User requirements for Video Monitors in Television Production

EBU Tech 3320

Version 4.1 of the well-known EBU Tech 3320 specification, that defines which monitors used for in professional TV production can be called Grade 1A, 1B, 2 or 3. (There is 1 corrigendum.)

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Version 4.1 includes several modifications following from tests performed in 2018 (also see EBU Tech Report 047). The changes include (among others): clarification of reference white for HLG and PQ, explicit requirements for several Grade 3 parameters, update of the text on legacy ITU-R BT.709 monitor presets, transfer function characterestic text update, and reference to the new 'Grade 1 HDR colours' defined in EBU Tech 3325s1.

Corrigendum: The large area chromacity tolerance for a Grade 1 monitor mentioned in the checklist in Annex C is 1.3 ∆u*v*, as is defined in section 1.5.14. The text in EBU Tech 3320 version 4.1 Annex C incorrectly states it is 2.6 ∆u*v*.

Version 4.0

Version 4.0 added High Dynamic Range (HDR) and Wide Colour Gamut (WCG) for both UHD and HD monitors. The HLG and PQ HDR Systems described in ITU-R BT.2100 are included.

To give Members clear guidance the Grade 1 Monitor specification has been split into 1A and 1B. This reflects the current capabilities of monitors to display HDR and WCG images. There are now four monitor grades: 1A, 1B, 2 and 3.

A change log is available here.


The following translations of this document are available. Please note the translations may not be based on the latest version; see the year mentioned in brackets. These translations are courtesy of the translaters and hosted by the EBU 'as is'. The official and definitive version is the EBU English version.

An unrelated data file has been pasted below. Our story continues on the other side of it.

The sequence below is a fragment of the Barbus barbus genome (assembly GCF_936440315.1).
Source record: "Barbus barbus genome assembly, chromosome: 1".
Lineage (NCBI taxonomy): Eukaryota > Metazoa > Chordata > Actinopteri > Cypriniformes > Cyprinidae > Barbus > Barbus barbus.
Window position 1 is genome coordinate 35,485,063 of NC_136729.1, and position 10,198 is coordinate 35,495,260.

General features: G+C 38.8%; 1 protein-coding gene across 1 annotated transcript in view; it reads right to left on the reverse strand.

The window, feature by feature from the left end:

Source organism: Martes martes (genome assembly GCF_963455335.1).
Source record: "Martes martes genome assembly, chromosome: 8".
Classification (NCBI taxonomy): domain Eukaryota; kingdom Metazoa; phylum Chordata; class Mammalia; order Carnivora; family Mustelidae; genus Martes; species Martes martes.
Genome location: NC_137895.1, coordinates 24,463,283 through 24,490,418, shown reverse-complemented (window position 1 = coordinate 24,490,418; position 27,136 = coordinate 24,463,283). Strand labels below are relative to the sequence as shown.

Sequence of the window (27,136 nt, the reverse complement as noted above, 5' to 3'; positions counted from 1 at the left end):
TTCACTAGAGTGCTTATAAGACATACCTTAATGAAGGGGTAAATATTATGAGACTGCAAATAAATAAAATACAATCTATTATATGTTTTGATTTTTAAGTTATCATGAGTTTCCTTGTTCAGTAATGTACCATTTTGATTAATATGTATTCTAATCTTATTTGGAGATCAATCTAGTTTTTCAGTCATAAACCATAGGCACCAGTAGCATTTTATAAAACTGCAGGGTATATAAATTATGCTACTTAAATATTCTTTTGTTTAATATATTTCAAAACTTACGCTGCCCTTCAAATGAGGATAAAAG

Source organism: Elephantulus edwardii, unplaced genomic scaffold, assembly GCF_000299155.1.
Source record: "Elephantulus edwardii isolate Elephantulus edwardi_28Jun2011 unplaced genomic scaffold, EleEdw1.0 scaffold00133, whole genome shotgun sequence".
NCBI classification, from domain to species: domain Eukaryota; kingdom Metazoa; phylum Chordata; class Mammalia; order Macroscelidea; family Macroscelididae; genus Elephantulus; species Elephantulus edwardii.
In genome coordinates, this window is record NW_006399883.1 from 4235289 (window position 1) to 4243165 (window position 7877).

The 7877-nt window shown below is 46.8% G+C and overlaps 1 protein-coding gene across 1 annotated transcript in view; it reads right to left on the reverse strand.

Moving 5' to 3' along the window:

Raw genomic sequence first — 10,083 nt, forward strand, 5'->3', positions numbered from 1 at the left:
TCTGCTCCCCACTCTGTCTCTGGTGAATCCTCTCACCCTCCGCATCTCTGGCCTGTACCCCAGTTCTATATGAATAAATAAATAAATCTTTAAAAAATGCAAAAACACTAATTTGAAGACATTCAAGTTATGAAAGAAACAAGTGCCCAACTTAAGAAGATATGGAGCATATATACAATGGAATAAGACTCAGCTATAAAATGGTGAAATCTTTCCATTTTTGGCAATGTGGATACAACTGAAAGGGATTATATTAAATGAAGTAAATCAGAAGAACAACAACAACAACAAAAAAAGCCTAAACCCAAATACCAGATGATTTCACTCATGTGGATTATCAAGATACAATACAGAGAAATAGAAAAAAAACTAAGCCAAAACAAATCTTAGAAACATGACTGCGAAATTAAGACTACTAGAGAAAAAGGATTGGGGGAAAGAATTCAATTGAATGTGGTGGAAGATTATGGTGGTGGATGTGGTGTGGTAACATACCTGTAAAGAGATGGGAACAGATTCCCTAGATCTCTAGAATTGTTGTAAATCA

Russian version of EBU Tech 3320 [2014] - Special thanks to EBU Member RTR.


If you have any question on EBU Tech 3320, then please contact us. We gather responses to common questions in the list below. If you have other feedback and/or want to contribute to the drafting of future versions of this or other video publications, then please join EBU Video Systems.

Can consumer televisions meet EBU Tech 3320? (version 4.0)

They are unlikely to do so.

In general there is a large difference between professional grade monitors ("measurement devices") and Consumer Electronics (CE) devices. In practice CE Televisions may be close to EBU Grade 3 monitors in terms of display characteristics, but they typically differ from professional monitors in terms of interfaces and robustness.

Interface capabilities are evolving. For now the EBU requires HD-SDI interfaces as a minimum (see section 1.5.22). Users are advised to carefully check the capabilities of any other interfaces that may be provided (e.g. HDMI), as implementations may not support all desired formats.

See sections 1.1, 1.2 and 1.3 for more details.

What test pattern is meant with in section 2.3.4? (version 4.0)

In section 2.3.4 "Contrast Ratio" a reference is made to "EBU box pattern". This test pattern is defined in EBU Tech 3325, which is currently undergoing amendments to include HDR specific information.

Why is pixel explicitly defined in version 4.0? (version 4.0)

There were concerns raised over how the resolution was affected by using WRGB technology. E.g. when adding the W sub-pixel, the resolution may not be 2160x3840 anymore.

Are WRGB panels allowed for Grade 1A/1B monitors? (version 4.0)

The text in 2.3.11 seems to hint they may only be appropriate for Grade 2 monitors, but actually this part of the spec is NOT prohibiting the use of WRGB for Grade 1A/1B monitors. Considering a group of RGB or RGBW display elements to be a single 'pixel', in terms of resolution WRGB can meet Grade 1A/1B requirements.

However, the colour volume may be different between RGB and WRGB for the same peak luminance (depending on the relative contribution of the W and RGB sub-pixel elements). For example, a WRGB display may be designed so that 0-500 cd/m2 is reproduced by RGB and 500-1000 cd/m2 by W. The colour volume of this display is less than that of a display with 1000 cd/m2 by RGB only. In general Vrgb >= Vwrgb. So the WRGB panel may fail the specification for full-brightness RGB primary measurements.